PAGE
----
August 2018 is the centennial of Leonard Bernstein’s birth. Many classical radio stations, performance groups, and writers marked the occasion. And so did #ClassicsaDay.
Bernstein was known as a composer, conductor, performer and an educator. Since #ClassicsaDay is primarily a music feed, I concentrated on the first two of those roles (and occasionally the third).
My contributions alternated between Bernstein the composer and Bernstein the conductor. And I tried to steer away from the more obvious choices for Bernstein compositions. His catalog is quite extensive, and I found it interesting to explore some of the lesser-known (and in some cases, less-successful) works.
Here are my posts for the fourth week:
Ludwig van Beethoven – Egmont Overture, Op. 84
Berstein and the New York Philharmonic performed this overture in 1959. Bernstein and the NY Philharmonic recorded it for CBS in 1970. Bernstein would do another recording of the work with the Vienna Philharmonic in 1981 for Deutsches Grammophon.
Leonard Bernstein – Trouble in Tahiti (1951)
Bernstein wrote this one-act opera about consumerism during his honeymoon. It was rushed to completion for its premiere. Bernstein was not happy with either the performance nor the finale. He revised the work and it was presented in a TV broadcast later that year. “A Quiet Place” (1983) was conceived as a sequel. It was later revised to incorporate parts of “Trouble” as a flashback.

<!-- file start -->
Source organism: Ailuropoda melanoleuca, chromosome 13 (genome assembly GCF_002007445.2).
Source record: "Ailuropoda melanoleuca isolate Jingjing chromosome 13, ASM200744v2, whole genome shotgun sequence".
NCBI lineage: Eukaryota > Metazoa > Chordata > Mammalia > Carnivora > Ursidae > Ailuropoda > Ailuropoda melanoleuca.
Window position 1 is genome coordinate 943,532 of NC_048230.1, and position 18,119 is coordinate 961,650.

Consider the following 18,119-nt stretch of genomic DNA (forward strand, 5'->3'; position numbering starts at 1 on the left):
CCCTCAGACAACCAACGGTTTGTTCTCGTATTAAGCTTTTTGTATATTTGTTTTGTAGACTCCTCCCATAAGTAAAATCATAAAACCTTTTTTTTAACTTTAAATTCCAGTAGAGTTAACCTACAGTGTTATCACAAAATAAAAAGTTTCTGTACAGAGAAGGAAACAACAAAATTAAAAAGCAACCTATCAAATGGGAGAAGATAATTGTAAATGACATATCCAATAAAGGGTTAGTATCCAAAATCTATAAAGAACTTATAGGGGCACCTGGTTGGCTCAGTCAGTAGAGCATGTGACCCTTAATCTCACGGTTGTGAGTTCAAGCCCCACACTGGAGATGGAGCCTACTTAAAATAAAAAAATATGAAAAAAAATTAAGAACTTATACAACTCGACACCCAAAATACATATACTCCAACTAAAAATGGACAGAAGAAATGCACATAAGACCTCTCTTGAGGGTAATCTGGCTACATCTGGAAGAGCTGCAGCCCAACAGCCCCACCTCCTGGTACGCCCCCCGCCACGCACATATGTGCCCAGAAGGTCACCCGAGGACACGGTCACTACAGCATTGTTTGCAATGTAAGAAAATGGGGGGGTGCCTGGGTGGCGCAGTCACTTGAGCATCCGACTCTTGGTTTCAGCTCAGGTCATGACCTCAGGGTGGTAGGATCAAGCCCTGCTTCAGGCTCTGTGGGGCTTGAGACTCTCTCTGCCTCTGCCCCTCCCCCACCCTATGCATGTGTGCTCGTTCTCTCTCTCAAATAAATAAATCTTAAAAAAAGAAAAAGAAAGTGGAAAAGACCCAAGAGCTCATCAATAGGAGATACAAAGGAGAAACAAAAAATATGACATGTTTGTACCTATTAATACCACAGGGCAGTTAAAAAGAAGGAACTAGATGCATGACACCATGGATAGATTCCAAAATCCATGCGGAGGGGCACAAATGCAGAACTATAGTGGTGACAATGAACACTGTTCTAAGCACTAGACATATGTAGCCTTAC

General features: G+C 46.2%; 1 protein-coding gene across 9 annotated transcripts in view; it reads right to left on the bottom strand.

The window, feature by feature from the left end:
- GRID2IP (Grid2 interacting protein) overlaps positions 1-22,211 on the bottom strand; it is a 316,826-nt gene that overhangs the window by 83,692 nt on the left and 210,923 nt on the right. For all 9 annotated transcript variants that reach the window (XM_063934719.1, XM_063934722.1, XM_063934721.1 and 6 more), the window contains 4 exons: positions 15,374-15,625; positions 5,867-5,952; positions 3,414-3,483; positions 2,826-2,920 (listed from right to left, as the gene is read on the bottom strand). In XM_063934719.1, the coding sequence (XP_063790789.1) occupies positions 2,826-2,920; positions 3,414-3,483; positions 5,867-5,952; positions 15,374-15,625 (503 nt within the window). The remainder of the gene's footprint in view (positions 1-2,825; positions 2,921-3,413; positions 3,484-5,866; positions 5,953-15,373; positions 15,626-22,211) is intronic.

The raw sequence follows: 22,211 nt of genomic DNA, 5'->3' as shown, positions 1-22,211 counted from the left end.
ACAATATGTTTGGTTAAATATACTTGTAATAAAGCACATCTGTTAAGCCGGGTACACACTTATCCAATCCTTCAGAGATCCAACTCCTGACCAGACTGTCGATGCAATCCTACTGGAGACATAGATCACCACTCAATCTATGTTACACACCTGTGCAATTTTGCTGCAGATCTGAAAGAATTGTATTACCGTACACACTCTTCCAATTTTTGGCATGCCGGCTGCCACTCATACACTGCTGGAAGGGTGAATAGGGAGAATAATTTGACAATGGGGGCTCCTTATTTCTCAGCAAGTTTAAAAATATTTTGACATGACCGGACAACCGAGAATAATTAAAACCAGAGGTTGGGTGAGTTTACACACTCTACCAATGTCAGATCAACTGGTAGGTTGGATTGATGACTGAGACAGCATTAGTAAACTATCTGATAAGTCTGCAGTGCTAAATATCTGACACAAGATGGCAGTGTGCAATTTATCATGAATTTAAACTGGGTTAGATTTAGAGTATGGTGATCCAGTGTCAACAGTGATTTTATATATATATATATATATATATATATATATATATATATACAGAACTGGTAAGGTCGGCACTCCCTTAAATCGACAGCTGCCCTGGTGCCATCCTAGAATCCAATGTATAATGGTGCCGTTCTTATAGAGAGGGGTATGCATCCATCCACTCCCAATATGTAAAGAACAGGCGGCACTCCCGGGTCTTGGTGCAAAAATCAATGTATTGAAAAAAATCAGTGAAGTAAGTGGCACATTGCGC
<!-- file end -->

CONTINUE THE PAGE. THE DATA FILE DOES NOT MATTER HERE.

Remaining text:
Franz Joseph Haydn – Symphony No. 88 in G major
Bernstein recorded Haydn’s “Paris” and “London” symphonies. He recorded Symphony No. 88 with the New York Philharmonic in 1963, and with the Vienna Philharmonic 20 years later.
Leonard Berstein – Symphonic Suite from “On the Waterfront” 1955
Berstein won an Oscar for his original score to “On the Waterfront.” He didn’t just string themes together to create his concert version. Bernstein reworked the material to create a single movement tone poem. He wrote, “the main materials.. undergo numerous metamorphoses, following as much as possible the chronological flow of the film.”
Larry Austin – Improvisations for Orchestra and Jazz Soloists (1961)
Austin built-in places for free improvisation. Bernstein conducted it in a 1964 New York Philharmonic concerto with Don Ellis, Barre Phillips, Joe Cocuzzo. According to music critic Harold C. Schonberg, “Mr. Austin really had little to say, though he said it most fashionably.” He did have high praise for the jazz soloists, noting that Don Ellis “had the whole horn section of the Philharmonic hanging over their stands to see how he achieved his effects.”